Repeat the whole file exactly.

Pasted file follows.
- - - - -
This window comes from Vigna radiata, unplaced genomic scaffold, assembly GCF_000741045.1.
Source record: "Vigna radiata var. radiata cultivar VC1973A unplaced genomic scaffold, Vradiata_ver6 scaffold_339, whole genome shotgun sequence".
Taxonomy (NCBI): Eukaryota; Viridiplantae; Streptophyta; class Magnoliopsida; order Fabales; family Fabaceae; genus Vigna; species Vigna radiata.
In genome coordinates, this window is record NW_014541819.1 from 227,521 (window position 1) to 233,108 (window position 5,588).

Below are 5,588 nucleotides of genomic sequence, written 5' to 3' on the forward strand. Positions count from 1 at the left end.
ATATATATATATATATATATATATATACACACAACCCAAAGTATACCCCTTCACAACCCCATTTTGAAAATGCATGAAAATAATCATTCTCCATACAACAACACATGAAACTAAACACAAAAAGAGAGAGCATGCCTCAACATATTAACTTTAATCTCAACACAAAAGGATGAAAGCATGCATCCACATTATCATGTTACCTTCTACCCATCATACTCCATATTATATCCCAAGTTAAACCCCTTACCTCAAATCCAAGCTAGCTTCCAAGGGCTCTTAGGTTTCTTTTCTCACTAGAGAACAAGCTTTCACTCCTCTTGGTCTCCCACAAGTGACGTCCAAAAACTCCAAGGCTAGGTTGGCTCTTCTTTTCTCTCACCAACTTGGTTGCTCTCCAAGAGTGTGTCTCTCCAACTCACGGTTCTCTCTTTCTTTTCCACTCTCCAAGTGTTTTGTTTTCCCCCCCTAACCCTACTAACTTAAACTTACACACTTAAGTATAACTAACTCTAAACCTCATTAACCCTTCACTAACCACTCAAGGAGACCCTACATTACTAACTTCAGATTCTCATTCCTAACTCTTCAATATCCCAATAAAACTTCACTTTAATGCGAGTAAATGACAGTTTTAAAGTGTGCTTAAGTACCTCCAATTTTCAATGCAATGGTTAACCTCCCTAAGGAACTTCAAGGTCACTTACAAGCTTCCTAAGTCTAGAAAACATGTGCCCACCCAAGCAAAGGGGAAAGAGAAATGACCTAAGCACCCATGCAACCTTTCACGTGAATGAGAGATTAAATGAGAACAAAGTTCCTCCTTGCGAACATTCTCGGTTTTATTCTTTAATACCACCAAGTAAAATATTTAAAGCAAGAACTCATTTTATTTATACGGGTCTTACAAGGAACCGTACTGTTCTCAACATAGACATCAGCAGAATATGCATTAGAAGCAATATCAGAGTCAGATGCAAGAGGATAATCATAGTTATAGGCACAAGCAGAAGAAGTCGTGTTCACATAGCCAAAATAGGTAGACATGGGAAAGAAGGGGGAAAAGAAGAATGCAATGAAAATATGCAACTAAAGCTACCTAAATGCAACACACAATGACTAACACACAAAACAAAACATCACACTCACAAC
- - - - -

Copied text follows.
This window comes from Vigna radiata, unplaced genomic scaffold, assembly GCF_000741045.1.
Source record: "Vigna radiata var. radiata cultivar VC1973A unplaced genomic scaffold, Vradiata_ver6 scaffold_339, whole genome shotgun sequence".
Taxonomy (NCBI): Eukaryota; Viridiplantae; Streptophyta; class Magnoliopsida; order Fabales; family Fabaceae; genus Vigna; species Vigna radiata.
In genome coordinates, this window is record NW_014541819.1 from 227,521 (window position 1) to 233,108 (window position 5,588).

Below are 5,588 nucleotides of genomic sequence, written 5' to 3' on the forward strand. Positions count from 1 at the left end.
ATATATATATATATATATATATATATACACACAACCCAAAGTATACCCCTTCACAACCCCATTTTGAAAATGCATGAAAATAATCATTCTCCATACAACAACACATGAAACTAAACACAAAAAGAGAGAGCATGCCTCAACATATTAACTTTAATCTCAACACAAAAGGATGAAAGCATGCATCCACATTATCATGTTACCTTCTACCCATCATACTCCATATTATATCCCAAGTTAAACCCCTTACCTCAAATCCAAGCTAGCTTCCAAGGGCTCTTAGGTTTCTTTTCTCACTAGAGAACAAGCTTTCACTCCTCTTGGTCTCCCACAAGTGACGTCCAAAAACTCCAAGGCTAGGTTGGCTCTTCTTTTCTCTCACCAACTTGGTTGCTCTCCAAGAGTGTGTCTCTCCAACTCACGGTTCTCTCTTTCTTTTCCACTCTCCAAGTGTTTTGTTTTCCCCCCCTAACCCTACTAACTTAAACTTACACACTTAAGTATAACTAACTCTAAACCTCATTAACCCTTCACTAACCACTCAAGGAGACCCTACATTACTAACTTCAGATTCTCATTCCTAACTCTTCAATATCCCAATAAAACTTCACTTTAATGCGAGTAAATGACAGTTTTAAAGTGTGCTTAAGTACCTCCAATTTTCAATGCAATGGTTAACCTCCCTAAGGAACTTCAAGGTCACTTACAAGCTTCCTAAGTCTAGAAAACATGTGCCCACCCAAGCAAAGGGGAAAGAGAAATGACCTAAGCACCCATGCAACCTTTCACGTGAATGAGAGATTAAATGAGAACAAAGTTCCTCCTTGCGAACATTCTCGGTTTTATTCTTTAATACCACCAAGTAAAATATTTAAAGCAAGAACTCATTTTATTTATACGGGTCTTACAAGGAACCGTACTGTTCTCAACATAGACATCAGCAGAATATGCATTAGAAGCAATATCAGAGTCAGATGCAAGAGGATAATCATAGTTATAGGCACAAGCAGAAGAAGTCGTGTTCACATAGCCAAAATAGGTAGACATGGGAAAGAAGGGGGAAAAGAAGAATGCAATGAAAATATGCAACTAAAGCTACCTAAATGCAACACACAATGACTAACACACAAAACAAAACATCACACTCACAAC